Still another drawback with prior art methods of producing CO2-hydrate products is the tendency of such products to “explode” or “pop,” i.e., disintegrate unpredictably with a loud noise, particularly when immersed in liquid. One possible explanation for this is the formation of dry ice during the carbon dioxide hydration process.
Accordingly, an improvement in the art could be realized if a carbon dioxide-hydrate product could be developed that addressed some or all of the aforementioned shortcomings.
The present invention provides a method for manufacturing a frozen carbonated confection product that exhibits high CO2 retention without significant dry ice formation and stable storage in the home freezer environment. As used herein, the term “stable” is intended to mean that the frozen carbonated confection product can be stored at typical home freezer temperatures for typical storage durations without losing significant amounts of CO2. According to a preferred method of practicing the invention, water at ambient pressure is charged to a reactor and subjected to an inert gas purge, preferably using CO2, to minimize air entrainment in the resulting frozen product. Air entrainment can result in lower CO2 retention levels. After the purge, the water is chilled to just above the freezing point, preferably to 32.1° F. The chilled water is agitated, and carbon dioxide under pressure, preferably about 400 psig, is introduced into the reactor where the CO2-hydrate reaction is allowed to proceed with continued agitation for about thirty minutes. The reaction mixture is then cooled to about −5° F., resulting in a solid CO2-hydrate containing product, which is then ground to an acceptable particle size. Preferably following grinding, or alternatively prior to or during grinding of the CO2-hydrate product, a flavored syrup is mixed with the CO2-hydrate product, and the resulting product is dispensed, preferably incorporating a compacting step, for packaging and storage.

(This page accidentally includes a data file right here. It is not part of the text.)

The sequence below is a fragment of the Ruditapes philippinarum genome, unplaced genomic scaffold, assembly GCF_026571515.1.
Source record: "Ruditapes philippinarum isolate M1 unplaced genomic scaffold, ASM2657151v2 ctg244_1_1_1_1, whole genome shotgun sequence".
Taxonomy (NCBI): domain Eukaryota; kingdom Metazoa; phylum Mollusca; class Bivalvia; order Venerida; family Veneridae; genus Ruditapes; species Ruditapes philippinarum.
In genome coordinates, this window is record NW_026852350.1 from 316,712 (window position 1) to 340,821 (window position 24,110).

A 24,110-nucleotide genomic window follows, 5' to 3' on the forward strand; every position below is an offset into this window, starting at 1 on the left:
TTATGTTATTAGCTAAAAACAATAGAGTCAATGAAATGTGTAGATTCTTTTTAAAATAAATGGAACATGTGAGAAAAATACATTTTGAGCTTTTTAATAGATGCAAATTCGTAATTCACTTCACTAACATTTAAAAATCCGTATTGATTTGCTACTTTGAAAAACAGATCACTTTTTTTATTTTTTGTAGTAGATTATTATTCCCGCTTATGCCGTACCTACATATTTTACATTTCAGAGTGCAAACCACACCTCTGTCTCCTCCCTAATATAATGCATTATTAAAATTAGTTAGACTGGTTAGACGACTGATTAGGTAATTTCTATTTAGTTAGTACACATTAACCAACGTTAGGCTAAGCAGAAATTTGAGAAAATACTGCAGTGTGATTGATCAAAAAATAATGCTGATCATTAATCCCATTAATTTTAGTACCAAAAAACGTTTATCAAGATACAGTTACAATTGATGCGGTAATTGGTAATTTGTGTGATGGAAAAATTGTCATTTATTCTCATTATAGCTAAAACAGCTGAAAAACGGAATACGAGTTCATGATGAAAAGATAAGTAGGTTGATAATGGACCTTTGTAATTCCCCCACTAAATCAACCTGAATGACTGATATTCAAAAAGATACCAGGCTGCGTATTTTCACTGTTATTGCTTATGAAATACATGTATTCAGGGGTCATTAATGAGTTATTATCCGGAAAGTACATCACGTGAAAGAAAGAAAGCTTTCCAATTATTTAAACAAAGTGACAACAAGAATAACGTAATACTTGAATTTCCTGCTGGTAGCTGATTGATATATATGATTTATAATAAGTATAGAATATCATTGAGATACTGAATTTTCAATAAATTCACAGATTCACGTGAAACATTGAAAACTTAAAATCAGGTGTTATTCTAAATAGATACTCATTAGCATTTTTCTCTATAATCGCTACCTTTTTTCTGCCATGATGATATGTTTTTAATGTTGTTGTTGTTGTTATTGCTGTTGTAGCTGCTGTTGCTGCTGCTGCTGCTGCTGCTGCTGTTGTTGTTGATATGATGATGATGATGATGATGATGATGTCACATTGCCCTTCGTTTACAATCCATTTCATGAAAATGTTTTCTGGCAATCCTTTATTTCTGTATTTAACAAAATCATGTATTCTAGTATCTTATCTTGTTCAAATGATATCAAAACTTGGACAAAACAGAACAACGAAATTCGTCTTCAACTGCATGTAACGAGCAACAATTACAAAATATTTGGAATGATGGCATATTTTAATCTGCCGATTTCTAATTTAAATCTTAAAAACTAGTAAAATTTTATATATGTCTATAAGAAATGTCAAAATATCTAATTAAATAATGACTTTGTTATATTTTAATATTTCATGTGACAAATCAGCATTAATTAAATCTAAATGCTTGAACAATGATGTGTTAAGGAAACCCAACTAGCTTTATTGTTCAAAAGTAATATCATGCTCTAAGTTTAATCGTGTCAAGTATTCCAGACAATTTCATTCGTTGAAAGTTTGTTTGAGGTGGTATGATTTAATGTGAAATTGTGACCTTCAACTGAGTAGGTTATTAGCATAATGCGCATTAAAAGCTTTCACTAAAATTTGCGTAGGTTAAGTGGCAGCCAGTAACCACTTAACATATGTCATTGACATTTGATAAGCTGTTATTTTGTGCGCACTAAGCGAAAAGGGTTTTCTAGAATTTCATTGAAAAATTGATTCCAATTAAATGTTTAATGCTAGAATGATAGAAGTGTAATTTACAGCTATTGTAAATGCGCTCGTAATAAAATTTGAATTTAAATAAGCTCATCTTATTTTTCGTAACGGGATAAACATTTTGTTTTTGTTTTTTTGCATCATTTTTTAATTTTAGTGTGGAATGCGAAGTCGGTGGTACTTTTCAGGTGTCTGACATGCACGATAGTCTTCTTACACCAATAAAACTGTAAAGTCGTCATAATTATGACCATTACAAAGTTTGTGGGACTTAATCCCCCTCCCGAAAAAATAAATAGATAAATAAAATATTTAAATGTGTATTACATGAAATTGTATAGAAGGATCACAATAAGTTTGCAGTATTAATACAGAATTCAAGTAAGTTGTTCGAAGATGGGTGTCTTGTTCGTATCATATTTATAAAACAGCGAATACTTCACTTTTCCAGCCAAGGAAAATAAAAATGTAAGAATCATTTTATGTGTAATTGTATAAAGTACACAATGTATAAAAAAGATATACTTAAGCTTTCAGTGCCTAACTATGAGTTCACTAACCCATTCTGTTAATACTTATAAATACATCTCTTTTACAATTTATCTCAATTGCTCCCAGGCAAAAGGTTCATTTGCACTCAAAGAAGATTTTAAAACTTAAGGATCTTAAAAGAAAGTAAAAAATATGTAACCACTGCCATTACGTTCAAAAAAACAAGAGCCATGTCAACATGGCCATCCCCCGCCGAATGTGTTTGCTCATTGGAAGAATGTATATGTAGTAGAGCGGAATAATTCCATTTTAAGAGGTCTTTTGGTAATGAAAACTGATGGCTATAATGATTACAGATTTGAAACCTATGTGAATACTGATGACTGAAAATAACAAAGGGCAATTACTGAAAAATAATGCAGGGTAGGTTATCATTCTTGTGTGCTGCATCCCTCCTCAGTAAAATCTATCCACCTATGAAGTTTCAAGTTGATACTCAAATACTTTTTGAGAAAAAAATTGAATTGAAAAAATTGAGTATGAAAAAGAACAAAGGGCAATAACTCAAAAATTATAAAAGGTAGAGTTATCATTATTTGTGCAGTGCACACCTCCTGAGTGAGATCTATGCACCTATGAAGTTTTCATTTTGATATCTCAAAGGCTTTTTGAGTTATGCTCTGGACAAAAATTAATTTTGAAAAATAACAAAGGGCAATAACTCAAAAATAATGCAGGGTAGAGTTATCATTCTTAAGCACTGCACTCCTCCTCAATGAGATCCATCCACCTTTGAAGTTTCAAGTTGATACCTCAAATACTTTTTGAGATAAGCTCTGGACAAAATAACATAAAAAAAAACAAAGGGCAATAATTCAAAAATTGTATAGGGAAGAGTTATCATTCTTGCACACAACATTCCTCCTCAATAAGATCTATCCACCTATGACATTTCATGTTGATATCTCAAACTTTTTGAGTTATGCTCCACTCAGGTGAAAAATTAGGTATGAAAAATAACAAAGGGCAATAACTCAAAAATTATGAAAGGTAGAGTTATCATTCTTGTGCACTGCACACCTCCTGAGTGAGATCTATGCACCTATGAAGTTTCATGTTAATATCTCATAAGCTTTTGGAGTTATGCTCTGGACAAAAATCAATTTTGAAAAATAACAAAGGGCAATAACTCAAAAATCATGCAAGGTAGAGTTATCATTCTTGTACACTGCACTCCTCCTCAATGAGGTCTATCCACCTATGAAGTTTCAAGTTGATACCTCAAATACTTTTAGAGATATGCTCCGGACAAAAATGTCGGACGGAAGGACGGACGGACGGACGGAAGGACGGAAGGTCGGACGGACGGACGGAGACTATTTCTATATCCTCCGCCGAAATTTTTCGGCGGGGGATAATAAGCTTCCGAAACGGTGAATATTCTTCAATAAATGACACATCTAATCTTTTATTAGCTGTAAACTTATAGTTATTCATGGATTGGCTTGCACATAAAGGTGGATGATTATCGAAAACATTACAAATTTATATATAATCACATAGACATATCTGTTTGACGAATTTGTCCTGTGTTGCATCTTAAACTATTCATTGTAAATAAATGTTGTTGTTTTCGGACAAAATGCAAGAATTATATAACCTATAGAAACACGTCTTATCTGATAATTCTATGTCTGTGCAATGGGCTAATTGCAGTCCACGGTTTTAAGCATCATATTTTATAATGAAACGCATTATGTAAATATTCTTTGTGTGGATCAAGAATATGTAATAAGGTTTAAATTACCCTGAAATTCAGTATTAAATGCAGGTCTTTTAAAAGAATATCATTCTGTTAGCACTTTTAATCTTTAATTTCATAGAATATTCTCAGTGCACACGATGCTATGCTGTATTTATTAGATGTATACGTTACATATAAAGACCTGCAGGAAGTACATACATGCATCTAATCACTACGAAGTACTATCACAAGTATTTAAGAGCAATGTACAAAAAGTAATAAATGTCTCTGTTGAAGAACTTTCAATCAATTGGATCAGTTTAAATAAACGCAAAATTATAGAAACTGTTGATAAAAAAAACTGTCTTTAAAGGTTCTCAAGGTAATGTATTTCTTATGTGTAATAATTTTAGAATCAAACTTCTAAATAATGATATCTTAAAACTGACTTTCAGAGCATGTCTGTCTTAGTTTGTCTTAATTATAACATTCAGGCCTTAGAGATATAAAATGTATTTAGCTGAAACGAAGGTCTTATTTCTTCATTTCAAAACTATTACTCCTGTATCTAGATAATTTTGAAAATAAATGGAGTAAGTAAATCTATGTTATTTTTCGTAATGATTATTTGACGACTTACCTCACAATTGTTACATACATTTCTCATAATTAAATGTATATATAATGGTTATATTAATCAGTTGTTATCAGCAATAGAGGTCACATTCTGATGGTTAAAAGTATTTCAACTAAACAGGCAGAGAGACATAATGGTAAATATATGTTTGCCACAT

These and other advantages and preferred embodiments of the invention will become more readily apparent as the following detailed description of the preferred embodiments proceeds, particularly with reference to the appended drawing.
The present invention will be more fully understood from the detailed description below when read in connection with the accompanying drawing wherein like reference numerals refer to like elements and wherein: